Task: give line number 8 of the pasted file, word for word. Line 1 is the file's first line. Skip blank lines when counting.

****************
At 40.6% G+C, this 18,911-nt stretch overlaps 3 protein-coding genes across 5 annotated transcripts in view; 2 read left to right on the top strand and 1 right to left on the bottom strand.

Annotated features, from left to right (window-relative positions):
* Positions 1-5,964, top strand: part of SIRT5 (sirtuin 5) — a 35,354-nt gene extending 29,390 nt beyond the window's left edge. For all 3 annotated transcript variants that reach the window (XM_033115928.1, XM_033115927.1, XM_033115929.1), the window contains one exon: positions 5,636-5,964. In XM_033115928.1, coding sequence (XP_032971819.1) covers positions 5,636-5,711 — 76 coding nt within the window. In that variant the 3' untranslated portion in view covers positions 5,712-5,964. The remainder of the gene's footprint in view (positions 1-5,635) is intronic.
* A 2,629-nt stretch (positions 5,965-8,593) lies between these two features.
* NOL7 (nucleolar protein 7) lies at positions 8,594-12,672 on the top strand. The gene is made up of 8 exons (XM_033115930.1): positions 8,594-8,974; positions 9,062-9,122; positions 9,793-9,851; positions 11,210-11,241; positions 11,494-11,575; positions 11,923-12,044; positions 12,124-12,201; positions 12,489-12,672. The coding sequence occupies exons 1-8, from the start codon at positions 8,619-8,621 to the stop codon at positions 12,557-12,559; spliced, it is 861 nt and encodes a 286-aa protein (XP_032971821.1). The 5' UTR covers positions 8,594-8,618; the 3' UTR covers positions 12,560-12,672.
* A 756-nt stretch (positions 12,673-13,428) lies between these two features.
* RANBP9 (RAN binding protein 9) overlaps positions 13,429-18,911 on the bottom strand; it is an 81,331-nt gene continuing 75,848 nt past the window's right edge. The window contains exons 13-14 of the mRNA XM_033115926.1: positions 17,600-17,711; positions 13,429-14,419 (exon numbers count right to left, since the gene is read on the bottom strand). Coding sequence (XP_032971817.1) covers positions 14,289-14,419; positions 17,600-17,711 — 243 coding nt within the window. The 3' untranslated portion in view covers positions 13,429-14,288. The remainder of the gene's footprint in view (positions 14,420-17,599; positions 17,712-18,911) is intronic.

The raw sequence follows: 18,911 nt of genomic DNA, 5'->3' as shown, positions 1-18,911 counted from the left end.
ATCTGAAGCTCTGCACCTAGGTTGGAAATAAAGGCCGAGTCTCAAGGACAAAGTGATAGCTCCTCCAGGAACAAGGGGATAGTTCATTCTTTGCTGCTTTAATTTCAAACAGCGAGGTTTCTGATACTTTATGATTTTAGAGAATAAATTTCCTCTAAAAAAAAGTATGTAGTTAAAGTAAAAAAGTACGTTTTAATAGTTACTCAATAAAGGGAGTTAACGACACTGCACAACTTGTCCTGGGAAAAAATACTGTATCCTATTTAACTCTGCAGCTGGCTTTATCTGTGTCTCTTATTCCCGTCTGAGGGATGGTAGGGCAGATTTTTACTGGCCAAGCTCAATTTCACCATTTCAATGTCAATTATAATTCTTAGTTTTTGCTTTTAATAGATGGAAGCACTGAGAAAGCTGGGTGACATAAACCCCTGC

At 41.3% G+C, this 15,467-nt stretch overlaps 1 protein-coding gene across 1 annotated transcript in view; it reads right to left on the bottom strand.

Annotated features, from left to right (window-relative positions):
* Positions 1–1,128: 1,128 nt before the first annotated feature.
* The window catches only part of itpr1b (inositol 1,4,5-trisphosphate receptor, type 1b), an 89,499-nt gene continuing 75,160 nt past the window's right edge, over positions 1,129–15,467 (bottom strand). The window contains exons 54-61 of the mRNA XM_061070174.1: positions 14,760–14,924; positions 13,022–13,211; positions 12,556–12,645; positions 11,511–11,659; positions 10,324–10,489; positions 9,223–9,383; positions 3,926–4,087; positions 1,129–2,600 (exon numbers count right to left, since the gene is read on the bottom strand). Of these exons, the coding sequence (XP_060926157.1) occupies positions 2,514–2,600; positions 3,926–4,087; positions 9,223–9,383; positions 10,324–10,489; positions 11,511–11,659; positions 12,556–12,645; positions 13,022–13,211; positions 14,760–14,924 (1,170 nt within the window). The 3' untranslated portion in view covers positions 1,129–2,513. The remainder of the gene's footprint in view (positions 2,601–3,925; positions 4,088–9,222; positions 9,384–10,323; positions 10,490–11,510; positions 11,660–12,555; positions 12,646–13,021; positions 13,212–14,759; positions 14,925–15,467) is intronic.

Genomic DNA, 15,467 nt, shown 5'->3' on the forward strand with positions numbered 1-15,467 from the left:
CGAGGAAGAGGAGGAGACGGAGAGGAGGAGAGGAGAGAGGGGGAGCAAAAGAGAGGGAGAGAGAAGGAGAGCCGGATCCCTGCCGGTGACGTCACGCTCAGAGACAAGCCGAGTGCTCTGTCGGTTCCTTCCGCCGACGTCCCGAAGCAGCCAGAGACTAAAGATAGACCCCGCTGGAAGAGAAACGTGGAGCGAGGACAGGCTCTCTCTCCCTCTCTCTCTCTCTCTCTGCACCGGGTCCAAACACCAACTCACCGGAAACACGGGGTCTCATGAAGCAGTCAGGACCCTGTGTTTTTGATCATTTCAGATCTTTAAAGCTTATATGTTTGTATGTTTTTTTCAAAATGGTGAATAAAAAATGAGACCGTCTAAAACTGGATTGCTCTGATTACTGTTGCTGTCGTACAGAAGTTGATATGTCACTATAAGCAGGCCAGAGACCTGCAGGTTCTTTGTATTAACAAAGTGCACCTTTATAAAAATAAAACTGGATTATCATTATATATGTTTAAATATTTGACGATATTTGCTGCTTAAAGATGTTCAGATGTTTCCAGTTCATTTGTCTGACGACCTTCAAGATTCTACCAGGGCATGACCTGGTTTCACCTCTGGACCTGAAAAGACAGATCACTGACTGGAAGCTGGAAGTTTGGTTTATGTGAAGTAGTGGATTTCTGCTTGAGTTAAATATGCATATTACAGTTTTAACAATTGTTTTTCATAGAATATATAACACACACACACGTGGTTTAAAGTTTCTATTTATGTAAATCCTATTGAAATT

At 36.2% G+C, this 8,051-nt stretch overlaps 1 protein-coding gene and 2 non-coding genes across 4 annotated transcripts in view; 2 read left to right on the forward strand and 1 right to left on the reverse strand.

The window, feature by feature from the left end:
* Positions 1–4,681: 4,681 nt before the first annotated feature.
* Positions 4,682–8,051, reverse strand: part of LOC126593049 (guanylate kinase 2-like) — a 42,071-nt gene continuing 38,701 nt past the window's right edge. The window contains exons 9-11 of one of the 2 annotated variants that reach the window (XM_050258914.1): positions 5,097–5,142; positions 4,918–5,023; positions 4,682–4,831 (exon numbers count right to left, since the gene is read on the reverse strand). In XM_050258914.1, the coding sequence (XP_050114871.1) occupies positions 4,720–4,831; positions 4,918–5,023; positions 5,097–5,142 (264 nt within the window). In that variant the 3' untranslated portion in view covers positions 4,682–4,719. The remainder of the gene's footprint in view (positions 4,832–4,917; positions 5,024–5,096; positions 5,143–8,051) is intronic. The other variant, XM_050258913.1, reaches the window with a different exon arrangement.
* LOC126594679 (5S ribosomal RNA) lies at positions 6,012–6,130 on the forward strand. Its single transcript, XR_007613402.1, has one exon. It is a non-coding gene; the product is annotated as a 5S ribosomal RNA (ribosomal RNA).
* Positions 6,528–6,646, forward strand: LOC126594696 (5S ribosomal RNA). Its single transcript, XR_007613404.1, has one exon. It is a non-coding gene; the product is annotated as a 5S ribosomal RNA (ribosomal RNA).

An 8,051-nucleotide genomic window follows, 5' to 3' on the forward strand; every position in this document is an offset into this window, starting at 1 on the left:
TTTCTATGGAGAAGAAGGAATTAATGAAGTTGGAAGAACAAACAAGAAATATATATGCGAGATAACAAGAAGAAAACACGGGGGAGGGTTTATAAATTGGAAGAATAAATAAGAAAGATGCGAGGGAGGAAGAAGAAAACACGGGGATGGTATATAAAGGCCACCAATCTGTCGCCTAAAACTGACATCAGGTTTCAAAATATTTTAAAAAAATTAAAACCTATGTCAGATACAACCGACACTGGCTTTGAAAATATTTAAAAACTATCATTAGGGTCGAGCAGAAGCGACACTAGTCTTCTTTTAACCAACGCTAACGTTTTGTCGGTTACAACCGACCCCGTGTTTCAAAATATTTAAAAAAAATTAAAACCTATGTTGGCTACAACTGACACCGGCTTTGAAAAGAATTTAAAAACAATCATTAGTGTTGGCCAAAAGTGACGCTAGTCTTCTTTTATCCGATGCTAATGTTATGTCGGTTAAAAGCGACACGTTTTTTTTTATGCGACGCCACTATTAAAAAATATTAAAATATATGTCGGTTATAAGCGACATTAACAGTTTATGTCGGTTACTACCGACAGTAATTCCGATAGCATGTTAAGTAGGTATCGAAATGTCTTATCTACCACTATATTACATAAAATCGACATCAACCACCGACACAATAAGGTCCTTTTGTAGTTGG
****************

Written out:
The raw sequence follows: 18,911 nt of genomic DNA, 5'->3' as shown, positions 1-18,911 counted from the left end.